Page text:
# Machinations

Homework and the Internet
January 29, 2010, 8:56 pm
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This is what I have been reduced to:

“Let P (x), Q(x), R(x), S (x, y) be the predicates, “x is a true dungeon master”, “x has sex appeal”, “x is a wood-elf ”, “x is a friend to y”. Translate the following statements into predicate logic.

• A true dungeon master is a friend to all wood-elves
• Only true dungeon masters have sex appeal
• Bob is not a friend to some wood-elf

Prove from the statements that Bob does not have sex appeal.”

I’m not sure when it happened, but for at least several years it has been the case that solutions for the problems in any good textbook can be found somewhere on the Internet.  When I first started teaching, my homework sets were usually a combination of easier problems from the text book and harder problems that I made up.  These days, even for the easy problems, I can’t really assign anything from a text book.

Definitely the ubiquity of solutions to written hw problems has its downsides.  It has made my job a little bit harder, but this hasn’t been a big problem really.  The major downside is that there some very good problems that students are missing out on.  For example, I recently covered the proof that square root of 2 is irrational in my mathematical foundations of computer science class.  A great hw problem to ask students after they see this proof is to prove that square root of 3 is irrational.  However, I really don’t feel it is fair to assign this hw problem in a large class where certainly at least one student will look up the solution on the Internet.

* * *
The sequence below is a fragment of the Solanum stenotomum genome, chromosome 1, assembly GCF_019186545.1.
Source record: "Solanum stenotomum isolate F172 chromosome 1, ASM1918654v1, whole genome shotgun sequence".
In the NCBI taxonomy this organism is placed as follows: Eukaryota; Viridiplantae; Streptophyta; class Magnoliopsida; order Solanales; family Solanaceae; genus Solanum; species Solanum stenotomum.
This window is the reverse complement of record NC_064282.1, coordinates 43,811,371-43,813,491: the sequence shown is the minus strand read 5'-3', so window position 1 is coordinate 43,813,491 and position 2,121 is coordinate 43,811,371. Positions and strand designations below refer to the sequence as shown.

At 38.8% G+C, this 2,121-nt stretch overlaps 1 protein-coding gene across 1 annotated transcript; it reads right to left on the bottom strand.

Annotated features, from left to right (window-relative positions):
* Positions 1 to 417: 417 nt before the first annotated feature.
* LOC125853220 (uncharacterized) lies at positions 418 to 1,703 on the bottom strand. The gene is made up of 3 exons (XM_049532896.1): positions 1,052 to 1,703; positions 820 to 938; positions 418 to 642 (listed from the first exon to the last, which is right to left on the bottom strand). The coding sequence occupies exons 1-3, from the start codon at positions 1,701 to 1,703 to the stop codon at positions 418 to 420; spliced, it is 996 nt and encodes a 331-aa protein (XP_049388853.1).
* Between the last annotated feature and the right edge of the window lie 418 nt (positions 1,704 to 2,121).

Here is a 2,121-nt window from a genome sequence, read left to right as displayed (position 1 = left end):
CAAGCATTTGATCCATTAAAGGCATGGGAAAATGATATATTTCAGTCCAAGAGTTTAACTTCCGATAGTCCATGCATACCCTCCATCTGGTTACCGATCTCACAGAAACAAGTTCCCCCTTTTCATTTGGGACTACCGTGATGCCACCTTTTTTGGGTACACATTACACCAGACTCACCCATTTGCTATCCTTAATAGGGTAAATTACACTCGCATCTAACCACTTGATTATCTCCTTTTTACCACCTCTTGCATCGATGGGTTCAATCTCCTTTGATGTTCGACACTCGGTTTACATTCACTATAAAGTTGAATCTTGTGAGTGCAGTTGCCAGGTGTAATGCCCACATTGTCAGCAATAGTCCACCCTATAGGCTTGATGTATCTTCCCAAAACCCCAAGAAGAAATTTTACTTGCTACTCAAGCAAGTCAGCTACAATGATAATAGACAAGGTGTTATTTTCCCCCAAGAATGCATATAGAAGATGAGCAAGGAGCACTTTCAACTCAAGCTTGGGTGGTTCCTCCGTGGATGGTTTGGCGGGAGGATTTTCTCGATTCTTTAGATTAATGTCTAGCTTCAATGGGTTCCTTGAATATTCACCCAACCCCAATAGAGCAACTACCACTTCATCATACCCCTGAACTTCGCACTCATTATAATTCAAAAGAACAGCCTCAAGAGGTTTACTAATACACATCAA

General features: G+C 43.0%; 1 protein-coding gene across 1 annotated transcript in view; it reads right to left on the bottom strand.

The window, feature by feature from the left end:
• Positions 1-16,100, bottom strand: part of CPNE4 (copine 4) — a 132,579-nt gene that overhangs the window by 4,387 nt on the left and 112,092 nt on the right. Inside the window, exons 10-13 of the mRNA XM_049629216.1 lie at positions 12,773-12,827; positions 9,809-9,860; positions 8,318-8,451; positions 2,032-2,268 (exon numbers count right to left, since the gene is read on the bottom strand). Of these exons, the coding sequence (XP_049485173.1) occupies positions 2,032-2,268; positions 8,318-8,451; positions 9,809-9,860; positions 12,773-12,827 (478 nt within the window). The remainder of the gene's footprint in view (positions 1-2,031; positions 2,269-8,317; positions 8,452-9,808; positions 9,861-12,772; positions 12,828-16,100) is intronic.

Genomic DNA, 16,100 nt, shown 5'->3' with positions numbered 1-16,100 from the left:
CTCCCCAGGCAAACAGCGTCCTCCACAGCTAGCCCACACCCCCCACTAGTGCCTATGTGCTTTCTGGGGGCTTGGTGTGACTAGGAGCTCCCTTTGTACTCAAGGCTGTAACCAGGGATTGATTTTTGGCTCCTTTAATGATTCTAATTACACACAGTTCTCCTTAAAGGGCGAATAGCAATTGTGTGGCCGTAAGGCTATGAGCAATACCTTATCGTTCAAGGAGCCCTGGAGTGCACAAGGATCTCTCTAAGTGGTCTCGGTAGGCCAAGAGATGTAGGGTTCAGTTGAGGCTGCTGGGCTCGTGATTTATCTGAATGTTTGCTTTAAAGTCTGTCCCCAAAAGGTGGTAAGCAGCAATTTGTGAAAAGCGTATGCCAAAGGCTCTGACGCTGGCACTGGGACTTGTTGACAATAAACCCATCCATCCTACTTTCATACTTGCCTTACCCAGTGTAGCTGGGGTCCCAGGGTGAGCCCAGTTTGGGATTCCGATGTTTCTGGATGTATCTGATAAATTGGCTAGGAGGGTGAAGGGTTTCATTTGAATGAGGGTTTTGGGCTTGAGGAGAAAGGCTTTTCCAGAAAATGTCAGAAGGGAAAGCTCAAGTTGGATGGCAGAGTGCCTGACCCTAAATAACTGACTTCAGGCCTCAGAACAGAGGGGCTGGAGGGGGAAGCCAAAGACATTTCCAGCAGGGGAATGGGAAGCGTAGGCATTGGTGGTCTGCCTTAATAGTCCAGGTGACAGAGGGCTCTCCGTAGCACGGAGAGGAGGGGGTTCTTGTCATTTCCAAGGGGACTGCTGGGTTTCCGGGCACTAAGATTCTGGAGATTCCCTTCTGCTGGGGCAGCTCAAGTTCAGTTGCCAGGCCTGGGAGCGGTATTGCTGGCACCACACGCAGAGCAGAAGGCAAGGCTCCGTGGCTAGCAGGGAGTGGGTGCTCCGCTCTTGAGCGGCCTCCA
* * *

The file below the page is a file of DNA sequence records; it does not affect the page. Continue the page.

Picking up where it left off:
I’m curious how other lecturers are dealing with this issue, and how students feel about it.  Should we be trying harder to hide the solutions to good hw problems?  Should we plant “fake” solutions on the web?  What happens when you google “dungeon master” and “sex appeal”? (P.S.  Hello to my CS261 students!)

The thing is, being able to seek out previously-existing solutions is actually a pretty big and valuable skill. But you are right that it is a bit frustrating in fields where the traditional homework problems are exactly that – traditional. I think the solution is to ask bigger and hard and more open-ended problems. It’s a lot of work to come up with HW problems, so we should only give out a few each week and make them individually require a lot of work.